A computer science engineer in Cameroon, Arthur Zang, has developed an innovative mHealth device, called the Cardio Pad, which can transmit cardiac signals over a mobile network.

According to Zang, the Cardio Pad is “the first fully touch screen medical tablet made in Cameroon and in Africa.”

Zang started the project in 2007 as a solution to the large number of patients in remote areas of Cameroon and the rest of Africa who are unable to travel to hospitals to receive proper medical assistance from heart specialists.

“In Cameroon we have less than 50 cardiologists for more than 20 million people, and all these cardiologists are located in the big hospitals which are in the city. So all the patients have to travel into the city each time they need an examination,” said Zang in an interview with How We Made it in Africa.

After learning about medical electronics through a free online course from the Indian Institute of Technology, Zang started developing a medical tablet that could be used by local health workers to perform cardiac tests, like ECGs, and then send off the data to remote heart specialists.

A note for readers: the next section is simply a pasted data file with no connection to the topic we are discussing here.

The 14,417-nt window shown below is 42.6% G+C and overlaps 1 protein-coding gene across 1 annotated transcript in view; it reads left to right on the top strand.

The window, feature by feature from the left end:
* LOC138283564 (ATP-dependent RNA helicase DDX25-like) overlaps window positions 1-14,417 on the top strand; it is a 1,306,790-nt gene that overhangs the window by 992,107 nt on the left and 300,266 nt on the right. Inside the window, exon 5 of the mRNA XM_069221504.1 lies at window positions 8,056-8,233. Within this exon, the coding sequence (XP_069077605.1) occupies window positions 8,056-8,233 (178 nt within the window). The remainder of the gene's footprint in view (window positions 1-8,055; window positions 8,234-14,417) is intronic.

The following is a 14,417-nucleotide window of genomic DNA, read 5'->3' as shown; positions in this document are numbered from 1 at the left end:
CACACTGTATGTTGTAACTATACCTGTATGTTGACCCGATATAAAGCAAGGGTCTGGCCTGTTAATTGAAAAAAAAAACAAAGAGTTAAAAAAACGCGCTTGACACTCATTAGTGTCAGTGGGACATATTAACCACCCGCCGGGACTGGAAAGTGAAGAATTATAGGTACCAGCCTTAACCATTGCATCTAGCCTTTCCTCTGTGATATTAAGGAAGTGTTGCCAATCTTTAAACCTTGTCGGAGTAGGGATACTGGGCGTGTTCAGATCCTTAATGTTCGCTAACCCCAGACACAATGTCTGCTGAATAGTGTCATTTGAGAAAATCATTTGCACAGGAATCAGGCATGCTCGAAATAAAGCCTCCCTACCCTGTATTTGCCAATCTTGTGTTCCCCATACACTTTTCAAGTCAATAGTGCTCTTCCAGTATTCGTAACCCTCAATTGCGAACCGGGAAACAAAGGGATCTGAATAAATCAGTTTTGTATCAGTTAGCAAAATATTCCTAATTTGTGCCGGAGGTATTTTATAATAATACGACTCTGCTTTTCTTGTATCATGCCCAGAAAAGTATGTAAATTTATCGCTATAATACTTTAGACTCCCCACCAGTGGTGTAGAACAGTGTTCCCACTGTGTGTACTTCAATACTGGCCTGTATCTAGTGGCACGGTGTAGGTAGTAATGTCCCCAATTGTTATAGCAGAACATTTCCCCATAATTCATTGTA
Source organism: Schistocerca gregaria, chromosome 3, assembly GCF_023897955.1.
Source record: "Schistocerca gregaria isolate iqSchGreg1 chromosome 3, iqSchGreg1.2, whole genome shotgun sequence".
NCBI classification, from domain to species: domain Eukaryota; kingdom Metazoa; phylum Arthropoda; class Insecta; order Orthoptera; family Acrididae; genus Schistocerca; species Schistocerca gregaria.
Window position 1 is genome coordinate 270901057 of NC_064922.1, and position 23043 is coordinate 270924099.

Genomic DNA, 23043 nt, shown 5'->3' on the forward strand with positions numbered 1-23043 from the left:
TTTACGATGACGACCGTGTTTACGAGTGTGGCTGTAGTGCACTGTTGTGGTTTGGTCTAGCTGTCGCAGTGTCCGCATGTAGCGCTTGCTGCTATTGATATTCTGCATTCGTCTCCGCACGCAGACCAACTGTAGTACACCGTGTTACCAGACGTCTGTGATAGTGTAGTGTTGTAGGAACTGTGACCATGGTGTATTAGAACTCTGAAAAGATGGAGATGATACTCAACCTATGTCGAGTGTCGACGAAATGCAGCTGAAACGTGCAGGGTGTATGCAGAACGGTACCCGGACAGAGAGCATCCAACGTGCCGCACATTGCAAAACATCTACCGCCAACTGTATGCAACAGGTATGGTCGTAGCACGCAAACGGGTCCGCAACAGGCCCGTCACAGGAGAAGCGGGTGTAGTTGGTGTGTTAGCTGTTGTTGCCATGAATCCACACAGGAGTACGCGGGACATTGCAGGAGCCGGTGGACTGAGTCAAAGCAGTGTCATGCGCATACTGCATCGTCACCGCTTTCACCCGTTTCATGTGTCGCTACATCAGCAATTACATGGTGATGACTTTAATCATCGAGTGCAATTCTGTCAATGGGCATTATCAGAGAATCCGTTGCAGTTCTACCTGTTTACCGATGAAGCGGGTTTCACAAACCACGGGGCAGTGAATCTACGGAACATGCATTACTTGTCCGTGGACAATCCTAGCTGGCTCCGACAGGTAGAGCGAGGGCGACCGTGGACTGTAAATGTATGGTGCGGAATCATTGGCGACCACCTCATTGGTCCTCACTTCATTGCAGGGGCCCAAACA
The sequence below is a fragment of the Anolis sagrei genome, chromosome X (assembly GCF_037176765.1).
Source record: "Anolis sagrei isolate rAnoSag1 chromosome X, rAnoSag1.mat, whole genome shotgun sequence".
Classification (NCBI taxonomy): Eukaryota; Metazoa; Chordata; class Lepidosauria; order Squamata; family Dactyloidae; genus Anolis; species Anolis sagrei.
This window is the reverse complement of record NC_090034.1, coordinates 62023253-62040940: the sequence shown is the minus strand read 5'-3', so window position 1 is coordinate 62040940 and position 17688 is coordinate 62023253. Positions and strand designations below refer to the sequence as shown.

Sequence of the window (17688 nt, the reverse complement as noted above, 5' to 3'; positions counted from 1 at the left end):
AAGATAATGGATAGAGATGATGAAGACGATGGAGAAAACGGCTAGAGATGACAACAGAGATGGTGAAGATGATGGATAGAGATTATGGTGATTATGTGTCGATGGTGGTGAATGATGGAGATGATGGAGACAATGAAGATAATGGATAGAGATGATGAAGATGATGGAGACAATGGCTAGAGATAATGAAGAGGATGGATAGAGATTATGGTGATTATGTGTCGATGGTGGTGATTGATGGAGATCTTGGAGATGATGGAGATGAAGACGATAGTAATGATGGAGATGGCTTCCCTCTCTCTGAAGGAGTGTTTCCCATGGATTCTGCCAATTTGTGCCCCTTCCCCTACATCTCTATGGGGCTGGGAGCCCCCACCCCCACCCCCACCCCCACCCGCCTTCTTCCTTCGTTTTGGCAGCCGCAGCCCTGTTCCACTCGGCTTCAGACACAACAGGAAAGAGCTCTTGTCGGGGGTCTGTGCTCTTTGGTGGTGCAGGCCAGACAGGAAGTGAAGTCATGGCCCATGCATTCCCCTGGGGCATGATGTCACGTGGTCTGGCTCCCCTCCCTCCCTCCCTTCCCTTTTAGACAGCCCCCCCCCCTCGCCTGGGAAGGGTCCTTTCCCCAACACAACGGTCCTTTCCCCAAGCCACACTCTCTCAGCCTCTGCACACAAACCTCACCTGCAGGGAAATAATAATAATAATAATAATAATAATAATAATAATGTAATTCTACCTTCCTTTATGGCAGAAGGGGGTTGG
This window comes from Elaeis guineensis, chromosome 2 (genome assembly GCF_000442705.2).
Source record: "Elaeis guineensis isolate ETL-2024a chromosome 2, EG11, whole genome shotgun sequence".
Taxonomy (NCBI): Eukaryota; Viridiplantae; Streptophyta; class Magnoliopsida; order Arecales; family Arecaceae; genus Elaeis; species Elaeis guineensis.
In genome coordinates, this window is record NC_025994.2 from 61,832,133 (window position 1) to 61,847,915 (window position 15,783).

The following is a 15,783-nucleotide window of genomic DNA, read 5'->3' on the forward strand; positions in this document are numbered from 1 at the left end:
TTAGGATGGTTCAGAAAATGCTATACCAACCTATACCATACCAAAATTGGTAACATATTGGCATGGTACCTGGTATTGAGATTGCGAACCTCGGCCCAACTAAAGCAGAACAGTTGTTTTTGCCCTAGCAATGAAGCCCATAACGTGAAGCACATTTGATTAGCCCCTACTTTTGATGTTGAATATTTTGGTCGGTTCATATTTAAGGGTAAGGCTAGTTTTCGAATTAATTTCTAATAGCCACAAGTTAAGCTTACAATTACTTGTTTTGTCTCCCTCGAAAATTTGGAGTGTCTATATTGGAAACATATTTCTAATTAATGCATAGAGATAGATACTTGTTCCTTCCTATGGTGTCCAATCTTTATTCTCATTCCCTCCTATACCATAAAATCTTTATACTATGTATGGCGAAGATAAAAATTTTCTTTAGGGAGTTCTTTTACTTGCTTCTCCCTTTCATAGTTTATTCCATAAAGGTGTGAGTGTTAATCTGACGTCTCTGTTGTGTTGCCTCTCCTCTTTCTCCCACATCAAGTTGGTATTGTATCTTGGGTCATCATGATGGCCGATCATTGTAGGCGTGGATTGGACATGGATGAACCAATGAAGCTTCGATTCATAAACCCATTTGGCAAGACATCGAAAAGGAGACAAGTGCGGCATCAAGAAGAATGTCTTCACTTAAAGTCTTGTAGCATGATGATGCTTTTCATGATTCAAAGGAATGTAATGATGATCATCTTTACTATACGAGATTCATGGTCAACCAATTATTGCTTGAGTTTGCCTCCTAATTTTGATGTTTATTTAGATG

The tablet is essentially used as a classical electrocardiograph device, where electrodes are placed on the patient and connected to a module that connects to the tablet. When a medical examination is performed, the results are transmitted over a mobile network to a remote heart specialist.

The Cardio Pad’s battery can last for up to six hours, making it suitable for facilities that are off the grid.

The first Cardio Pad prototype was finished in 2010, after which Zang advertised his invention on social media with the hope of getting more funding to develop more devices. This led to the Cameroonian President, Paul Biya, donating $30,000, which allowed 20 more Cardio Pads to be produced.

Zang was also awarded $55,677 by Rolex in a tech-exhibition and competition, which allowed 100 more devices to be produced.

According to Africanews, to date Zang has produced 300 Cardio Pads and 47 premier devices have been sold in Gabon, India and Nepal.

The electronic components currently have to be manufactured in China and then assembled in Cameroon. But Zang hopes that local manufacturing will be possible in the future, which will allow the Cardio Pad and complete diagnostic kit to cost as little as $1,000 to manufacture.

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